One’s evaluation of John Roberts’ performance may depend on how one prioritizes cases. While I disagreed with King v. Burwell, I do not think a contrary outcome would have had real-world effects, as Republicans in Congress would have caved on subsides. In contrast, on the most important constitutional issue of our time—resisting the attempt to tamp down on speech during elections—he has been the leader on the Court. He has applied neutral principles found elsewhere in First Amendment law to permit ordinary citizens to spend as much as they like to get out their views at election time, just like the media. He has given corporations the right to speak at election time, just as they do in other First Amendment contexts. He has rebuffed Justice Stephen Breyer’s dreadful idea that the Court should defer to Congress on such issues, which would turn the First Amendment from a charter of liberty into a delegation to self-interested regulators. The fate of our republic may rest on whether our representatives should be given the power to determine how opinion is shaped and he has been splendidly on the side of constitutional liberty in the most important of the cases about campaigns and speech.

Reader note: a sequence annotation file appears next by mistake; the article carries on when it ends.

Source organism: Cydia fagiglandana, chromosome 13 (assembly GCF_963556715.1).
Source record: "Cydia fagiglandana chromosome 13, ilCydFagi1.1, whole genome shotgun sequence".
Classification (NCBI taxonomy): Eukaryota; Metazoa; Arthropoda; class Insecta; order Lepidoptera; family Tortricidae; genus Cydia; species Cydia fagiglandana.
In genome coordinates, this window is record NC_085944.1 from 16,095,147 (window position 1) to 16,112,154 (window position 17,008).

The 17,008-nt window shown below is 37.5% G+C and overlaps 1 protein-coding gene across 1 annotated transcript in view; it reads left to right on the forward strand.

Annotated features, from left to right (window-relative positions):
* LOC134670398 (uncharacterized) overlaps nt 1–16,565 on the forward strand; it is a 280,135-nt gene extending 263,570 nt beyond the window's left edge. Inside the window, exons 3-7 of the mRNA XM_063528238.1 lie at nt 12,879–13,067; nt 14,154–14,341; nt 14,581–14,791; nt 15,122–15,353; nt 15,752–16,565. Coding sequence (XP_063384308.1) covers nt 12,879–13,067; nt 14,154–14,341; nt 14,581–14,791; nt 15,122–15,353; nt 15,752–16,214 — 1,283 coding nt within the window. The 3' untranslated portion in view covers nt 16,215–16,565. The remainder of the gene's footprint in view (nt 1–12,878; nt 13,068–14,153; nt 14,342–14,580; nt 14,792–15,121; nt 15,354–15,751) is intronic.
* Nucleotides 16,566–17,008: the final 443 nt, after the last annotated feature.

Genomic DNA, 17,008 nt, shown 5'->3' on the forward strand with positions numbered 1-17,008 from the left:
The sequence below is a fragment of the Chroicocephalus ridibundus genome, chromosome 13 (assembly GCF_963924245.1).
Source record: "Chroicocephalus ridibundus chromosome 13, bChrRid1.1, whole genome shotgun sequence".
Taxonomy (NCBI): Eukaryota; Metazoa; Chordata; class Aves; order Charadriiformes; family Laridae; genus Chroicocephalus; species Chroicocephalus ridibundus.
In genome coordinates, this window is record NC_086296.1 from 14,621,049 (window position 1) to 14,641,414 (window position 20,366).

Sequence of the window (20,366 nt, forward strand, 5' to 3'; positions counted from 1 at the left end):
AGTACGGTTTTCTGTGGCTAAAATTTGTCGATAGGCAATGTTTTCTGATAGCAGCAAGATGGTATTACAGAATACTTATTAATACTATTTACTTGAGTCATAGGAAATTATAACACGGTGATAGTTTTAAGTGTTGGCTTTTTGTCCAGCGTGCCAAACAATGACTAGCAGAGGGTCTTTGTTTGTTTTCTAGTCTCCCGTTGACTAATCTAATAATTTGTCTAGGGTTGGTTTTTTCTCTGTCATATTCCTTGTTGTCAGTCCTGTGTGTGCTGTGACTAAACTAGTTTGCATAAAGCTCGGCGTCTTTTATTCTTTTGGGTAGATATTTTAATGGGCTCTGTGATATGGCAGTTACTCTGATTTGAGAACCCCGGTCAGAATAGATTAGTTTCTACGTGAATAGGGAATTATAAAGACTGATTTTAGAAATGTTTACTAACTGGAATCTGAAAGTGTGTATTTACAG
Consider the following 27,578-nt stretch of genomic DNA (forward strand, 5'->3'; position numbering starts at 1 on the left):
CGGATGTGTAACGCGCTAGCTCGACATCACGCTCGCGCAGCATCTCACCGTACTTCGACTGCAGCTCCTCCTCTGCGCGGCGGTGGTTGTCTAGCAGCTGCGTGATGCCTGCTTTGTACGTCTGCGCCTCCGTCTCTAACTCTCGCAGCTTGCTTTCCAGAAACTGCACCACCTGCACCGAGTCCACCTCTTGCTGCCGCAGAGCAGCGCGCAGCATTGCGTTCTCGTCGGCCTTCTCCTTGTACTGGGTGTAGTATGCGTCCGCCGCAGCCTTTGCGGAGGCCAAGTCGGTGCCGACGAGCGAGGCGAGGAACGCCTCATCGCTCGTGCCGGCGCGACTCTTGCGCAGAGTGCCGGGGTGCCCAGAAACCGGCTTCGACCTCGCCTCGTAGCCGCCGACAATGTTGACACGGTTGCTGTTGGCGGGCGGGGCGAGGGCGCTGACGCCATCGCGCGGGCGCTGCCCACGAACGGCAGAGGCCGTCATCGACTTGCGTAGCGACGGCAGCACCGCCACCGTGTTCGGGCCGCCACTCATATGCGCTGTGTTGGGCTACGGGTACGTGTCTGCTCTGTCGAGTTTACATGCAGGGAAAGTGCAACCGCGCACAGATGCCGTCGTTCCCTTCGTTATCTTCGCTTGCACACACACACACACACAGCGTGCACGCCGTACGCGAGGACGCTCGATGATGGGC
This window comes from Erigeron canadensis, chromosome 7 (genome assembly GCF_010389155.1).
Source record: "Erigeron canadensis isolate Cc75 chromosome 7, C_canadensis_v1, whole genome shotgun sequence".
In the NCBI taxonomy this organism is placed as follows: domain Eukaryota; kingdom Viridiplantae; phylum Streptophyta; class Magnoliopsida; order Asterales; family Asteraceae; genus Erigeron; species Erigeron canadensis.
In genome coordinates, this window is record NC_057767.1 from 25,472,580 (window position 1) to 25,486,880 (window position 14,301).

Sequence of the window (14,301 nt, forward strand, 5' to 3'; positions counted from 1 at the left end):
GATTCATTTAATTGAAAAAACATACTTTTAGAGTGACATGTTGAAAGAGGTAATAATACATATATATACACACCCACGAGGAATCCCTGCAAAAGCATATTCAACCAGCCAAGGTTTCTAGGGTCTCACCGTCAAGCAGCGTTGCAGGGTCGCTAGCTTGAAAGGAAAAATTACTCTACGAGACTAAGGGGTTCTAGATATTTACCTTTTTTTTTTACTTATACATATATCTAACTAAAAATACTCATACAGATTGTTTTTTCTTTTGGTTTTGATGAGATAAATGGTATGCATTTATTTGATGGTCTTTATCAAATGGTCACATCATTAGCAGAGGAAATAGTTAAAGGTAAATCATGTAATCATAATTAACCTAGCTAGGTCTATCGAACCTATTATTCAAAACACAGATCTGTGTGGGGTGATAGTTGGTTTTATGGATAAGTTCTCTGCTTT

But my main purpose in this post is to praise his treatment of the political question doctrine in Zivotofksy v. Kerry. He took a doctrine that was a mess and turned it into law rooted in the original meaning of the Constitution’s text.

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The Candidate of Coercive Democracy

Donald Trump is not the most usual candidate in this campaign season. That distinction belongs to Lawrence Lessig, a professor at Harvard Law School and now a candidate for the Democratic Party’s nomination.  It is unusual for a professor to choose the Presidency as his starter office and doubly so when he is running on a single issue—reform of the electoral system. Perhaps triply so, when he promises to resign immediately after getting his reforms enacted.

While I admire citizens of accomplishment who are willing to put themselves forward,  some of Lessig’s core ideas pose a threat to free speech and indeed to liberal democracy itself.   In his book, Republic Lost, Professor Lessig argues that the Framers believed that elections should make the government dependent upon the people alone. That dependence, according to Lessig, was the basic principle of republican government at the time.  As result, Congress can legitimately regulate campaign expenditures to prevent “the distortion” that would occur from permitting legislators from becoming dependent on those who make campaign contributions or expend large sums of money on elections.